A retinue of 80 horses and spoils from a “wretched” bishop (a detail that conjures the gold inscription and crosses): The poem offers a tempting explanation for the hoard, an explanation, alas, built from slender, circumstantial evidence that has happened to survive from an era from which most evidence was lost. We can conjure other teasing theories. Our unknown travelers may have chosen the burial spot because it was obscure—or because it was conspicuous. The burial might have had a marker for rediscovery, or it might have been intended as an offering hidden forever to all but their gods. The hoard may have been ransom, or booty, or a votive thanks. It may have been a collection of Anglo-Saxon heirlooms buried at a later time.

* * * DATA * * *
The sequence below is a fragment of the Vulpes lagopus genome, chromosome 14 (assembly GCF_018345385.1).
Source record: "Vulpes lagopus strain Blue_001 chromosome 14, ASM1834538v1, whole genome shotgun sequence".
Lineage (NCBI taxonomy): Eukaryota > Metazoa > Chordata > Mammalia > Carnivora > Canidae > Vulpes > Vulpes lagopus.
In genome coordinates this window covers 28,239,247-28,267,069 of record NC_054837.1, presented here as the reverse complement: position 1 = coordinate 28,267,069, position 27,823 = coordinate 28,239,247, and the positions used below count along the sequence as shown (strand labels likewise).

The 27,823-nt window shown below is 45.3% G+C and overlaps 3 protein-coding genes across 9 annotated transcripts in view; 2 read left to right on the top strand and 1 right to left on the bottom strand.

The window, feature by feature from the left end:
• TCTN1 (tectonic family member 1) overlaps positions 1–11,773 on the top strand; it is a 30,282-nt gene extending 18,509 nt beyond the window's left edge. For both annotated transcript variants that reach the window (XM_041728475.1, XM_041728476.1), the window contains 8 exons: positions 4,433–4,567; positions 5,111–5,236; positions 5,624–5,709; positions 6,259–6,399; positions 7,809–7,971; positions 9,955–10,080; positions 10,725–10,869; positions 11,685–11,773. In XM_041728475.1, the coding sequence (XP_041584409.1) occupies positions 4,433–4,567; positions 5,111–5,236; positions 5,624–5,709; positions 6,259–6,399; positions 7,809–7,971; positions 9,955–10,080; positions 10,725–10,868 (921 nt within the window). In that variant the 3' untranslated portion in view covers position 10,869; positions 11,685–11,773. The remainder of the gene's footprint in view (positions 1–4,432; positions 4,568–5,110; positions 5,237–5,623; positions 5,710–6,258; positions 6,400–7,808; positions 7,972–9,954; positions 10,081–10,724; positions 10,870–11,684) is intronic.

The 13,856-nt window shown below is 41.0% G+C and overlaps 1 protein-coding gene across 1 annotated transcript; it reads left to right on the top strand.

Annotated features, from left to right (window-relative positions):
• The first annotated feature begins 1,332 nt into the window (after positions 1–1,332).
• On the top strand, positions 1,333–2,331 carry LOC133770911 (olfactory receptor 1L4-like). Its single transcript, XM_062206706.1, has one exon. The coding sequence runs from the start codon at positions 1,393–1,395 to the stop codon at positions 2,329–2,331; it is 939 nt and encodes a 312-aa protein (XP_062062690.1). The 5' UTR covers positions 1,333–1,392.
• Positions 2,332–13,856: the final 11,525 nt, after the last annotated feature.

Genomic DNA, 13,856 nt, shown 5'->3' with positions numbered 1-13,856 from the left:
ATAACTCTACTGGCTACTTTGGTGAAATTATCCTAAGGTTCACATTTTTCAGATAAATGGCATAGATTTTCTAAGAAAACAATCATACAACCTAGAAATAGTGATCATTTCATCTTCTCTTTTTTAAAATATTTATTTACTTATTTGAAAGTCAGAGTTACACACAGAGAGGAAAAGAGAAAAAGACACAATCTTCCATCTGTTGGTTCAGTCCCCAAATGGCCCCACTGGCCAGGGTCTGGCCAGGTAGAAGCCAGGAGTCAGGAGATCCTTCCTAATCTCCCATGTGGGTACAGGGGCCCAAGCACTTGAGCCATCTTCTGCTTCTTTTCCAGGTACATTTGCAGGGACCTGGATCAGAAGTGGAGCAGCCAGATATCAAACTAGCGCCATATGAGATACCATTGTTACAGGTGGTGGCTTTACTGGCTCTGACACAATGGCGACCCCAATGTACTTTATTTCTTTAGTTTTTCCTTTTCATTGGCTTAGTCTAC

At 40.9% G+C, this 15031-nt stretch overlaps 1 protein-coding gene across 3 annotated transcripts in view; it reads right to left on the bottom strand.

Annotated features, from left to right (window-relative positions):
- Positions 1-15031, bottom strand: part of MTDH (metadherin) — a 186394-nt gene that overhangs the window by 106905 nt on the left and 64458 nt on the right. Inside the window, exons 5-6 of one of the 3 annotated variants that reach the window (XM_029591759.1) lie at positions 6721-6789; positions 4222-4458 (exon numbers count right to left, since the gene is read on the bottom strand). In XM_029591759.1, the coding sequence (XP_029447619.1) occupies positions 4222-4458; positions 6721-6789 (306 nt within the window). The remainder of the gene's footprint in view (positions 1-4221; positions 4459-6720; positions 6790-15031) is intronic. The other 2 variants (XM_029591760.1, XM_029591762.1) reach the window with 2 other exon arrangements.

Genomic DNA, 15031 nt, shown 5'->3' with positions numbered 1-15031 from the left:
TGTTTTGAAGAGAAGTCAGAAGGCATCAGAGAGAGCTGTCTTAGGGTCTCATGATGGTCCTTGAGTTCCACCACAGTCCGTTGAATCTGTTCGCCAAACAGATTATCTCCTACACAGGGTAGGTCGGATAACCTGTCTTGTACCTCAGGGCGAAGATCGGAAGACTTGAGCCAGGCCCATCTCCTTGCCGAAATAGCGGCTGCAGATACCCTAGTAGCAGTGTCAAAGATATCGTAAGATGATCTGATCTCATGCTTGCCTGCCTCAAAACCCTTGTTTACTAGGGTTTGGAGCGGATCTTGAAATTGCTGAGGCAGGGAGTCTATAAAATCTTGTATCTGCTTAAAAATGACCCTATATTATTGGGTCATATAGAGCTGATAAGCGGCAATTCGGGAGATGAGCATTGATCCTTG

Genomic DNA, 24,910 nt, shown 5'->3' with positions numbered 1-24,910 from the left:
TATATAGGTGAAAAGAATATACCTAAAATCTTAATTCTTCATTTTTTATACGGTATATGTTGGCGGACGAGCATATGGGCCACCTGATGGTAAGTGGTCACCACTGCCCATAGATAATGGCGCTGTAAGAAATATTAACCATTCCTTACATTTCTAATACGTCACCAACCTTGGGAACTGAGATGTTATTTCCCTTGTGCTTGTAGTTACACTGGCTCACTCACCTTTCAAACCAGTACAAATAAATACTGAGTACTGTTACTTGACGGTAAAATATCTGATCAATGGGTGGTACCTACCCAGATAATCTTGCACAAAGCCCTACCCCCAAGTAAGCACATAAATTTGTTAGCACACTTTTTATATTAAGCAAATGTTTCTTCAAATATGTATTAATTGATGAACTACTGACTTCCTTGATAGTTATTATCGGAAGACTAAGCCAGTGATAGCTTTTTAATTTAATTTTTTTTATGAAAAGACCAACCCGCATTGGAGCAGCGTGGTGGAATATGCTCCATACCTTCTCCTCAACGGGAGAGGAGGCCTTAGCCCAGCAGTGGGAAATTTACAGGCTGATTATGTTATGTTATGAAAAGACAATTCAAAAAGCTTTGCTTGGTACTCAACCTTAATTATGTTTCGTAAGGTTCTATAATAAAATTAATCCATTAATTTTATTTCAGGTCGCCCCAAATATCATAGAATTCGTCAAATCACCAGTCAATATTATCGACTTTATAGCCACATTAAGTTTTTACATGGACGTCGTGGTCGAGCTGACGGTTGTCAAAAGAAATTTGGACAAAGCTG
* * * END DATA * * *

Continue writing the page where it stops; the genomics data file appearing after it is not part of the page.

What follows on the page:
Today the vanished Mercian landscape is evoked by surviving Anglo-Saxon place-names, such as those ending with “leah” or “ley,” meaning “open woodland,” like Wyrley, or Lichfield itself, whose name roughly means the “common pasture in or beside the gray wood.” The hoard burial site is now a grassy field where Fred Johnson grazes horses. Odds are we will never know the story behind the Staffordshire Hoard, but in a world without magic spells or dragons, would we understand it if we did?